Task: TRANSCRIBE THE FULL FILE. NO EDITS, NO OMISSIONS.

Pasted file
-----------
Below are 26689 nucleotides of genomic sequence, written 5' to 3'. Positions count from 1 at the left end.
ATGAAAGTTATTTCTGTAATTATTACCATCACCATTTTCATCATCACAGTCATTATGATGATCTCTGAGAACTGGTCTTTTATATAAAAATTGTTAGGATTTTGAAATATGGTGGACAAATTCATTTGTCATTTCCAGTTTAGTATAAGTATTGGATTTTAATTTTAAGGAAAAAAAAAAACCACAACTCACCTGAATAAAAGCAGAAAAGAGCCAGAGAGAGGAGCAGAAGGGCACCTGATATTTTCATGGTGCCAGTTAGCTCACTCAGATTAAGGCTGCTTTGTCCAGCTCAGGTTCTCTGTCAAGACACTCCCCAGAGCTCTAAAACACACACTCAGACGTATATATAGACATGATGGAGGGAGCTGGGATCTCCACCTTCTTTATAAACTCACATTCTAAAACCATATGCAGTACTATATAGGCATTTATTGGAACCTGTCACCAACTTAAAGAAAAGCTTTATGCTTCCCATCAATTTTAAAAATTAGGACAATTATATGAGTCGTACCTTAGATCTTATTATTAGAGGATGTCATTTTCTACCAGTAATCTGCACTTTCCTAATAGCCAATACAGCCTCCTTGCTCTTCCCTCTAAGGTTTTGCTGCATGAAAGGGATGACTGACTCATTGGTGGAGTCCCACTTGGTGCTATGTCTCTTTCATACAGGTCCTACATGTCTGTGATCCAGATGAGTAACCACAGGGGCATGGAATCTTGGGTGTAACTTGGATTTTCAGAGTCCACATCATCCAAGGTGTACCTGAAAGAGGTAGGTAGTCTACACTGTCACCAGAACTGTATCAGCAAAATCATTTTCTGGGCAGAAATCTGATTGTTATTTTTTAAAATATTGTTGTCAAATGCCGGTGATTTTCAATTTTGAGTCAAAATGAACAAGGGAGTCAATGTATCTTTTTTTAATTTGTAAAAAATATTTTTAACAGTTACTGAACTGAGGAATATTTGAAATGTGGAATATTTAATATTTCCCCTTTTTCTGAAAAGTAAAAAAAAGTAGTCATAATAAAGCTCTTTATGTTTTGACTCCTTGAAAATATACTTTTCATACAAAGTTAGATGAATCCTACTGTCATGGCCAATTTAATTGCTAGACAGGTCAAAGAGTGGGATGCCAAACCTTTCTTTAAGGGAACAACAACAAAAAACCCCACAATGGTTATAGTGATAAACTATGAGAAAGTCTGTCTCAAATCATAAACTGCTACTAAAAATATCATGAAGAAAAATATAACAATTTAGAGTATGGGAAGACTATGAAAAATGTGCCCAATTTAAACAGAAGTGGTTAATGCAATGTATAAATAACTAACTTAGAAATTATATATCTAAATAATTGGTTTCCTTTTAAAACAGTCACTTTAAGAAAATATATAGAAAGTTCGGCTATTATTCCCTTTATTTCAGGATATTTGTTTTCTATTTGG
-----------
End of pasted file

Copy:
Below are 26689 nucleotides of genomic sequence, written 5' to 3'. Positions count from 1 at the left end.
ATGAAAGTTATTTCTGTAATTATTACCATCACCATTTTCATCATCACAGTCATTATGATGATCTCTGAGAACTGGTCTTTTATATAAAAATTGTTAGGATTTTGAAATATGGTGGACAAATTCATTTGTCATTTCCAGTTTAGTATAAGTATTGGATTTTAATTTTAAGGAAAAAAAAAAACCACAACTCACCTGAATAAAAGCAGAAAAGAGCCAGAGAGAGGAGCAGAAGGGCACCTGATATTTTCATGGTGCCAGTTAGCTCACTCAGATTAAGGCTGCTTTGTCCAGCTCAGGTTCTCTGTCAAGACACTCCCCAGAGCTCTAAAACACACACTCAGACGTATATATAGACATGATGGAGGGAGCTGGGATCTCCACCTTCTTTATAAACTCACATTCTAAAACCATATGCAGTACTATATAGGCATTTATTGGAACCTGTCACCAACTTAAAGAAAAGCTTTATGCTTCCCATCAATTTTAAAAATTAGGACAATTATATGAGTCGTACCTTAGATCTTATTATTAGAGGATGTCATTTTCTACCAGTAATCTGCACTTTCCTAATAGCCAATACAGCCTCCTTGCTCTTCCCTCTAAGGTTTTGCTGCATGAAAGGGATGACTGACTCATTGGTGGAGTCCCACTTGGTGCTATGTCTCTTTCATACAGGTCCTACATGTCTGTGATCCAGATGAGTAACCACAGGGGCATGGAATCTTGGGTGTAACTTGGATTTTCAGAGTCCACATCATCCAAGGTGTACCTGAAAGAGGTAGGTAGTCTACACTGTCACCAGAACTGTATCAGCAAAATCATTTTCTGGGCAGAAATCTGATTGTTATTTTTTAAAATATTGTTGTCAAATGCCGGTGATTTTCAATTTTGAGTCAAAATGAACAAGGGAGTCAATGTATCTTTTTTTAATTTGTAAAAAATATTTTTAACAGTTACTGAACTGAGGAATATTTGAAATGTGGAATATTTAATATTTCCCCTTTTTCTGAAAAGTAAAAAAAAGTAGTCATAATAAAGCTCTTTATGTTTTGACTCCTTGAAAATATACTTTTCATACAAAGTTAGATGAATCCTACTGTCATGGCCAATTTAATTGCTAGACAGGTCAAAGAGTGGGATGCCAAACCTTTCTTTAAGGGAACAACAACAAAAAACCCCACAATGGTTATAGTGATAAACTATGAGAAAGTCTGTCTCAAATCATAAACTGCTACTAAAAATATCATGAAGAAAAATATAACAATTTAGAGTATGGGAAGACTATGAAAAATGTGCCCAATTTAAACAGAAGTGGTTAATGCAATGTATAAATAACTAACTTAGAAATTATATATCTAAATAATTGGTTTCCTTTTAAAACAGTCACTTTAAGAAAATATATAGAAAGTTCGGCTATTATTCCCTTTATTTCAGGATATTTGTTTTCTATTTGG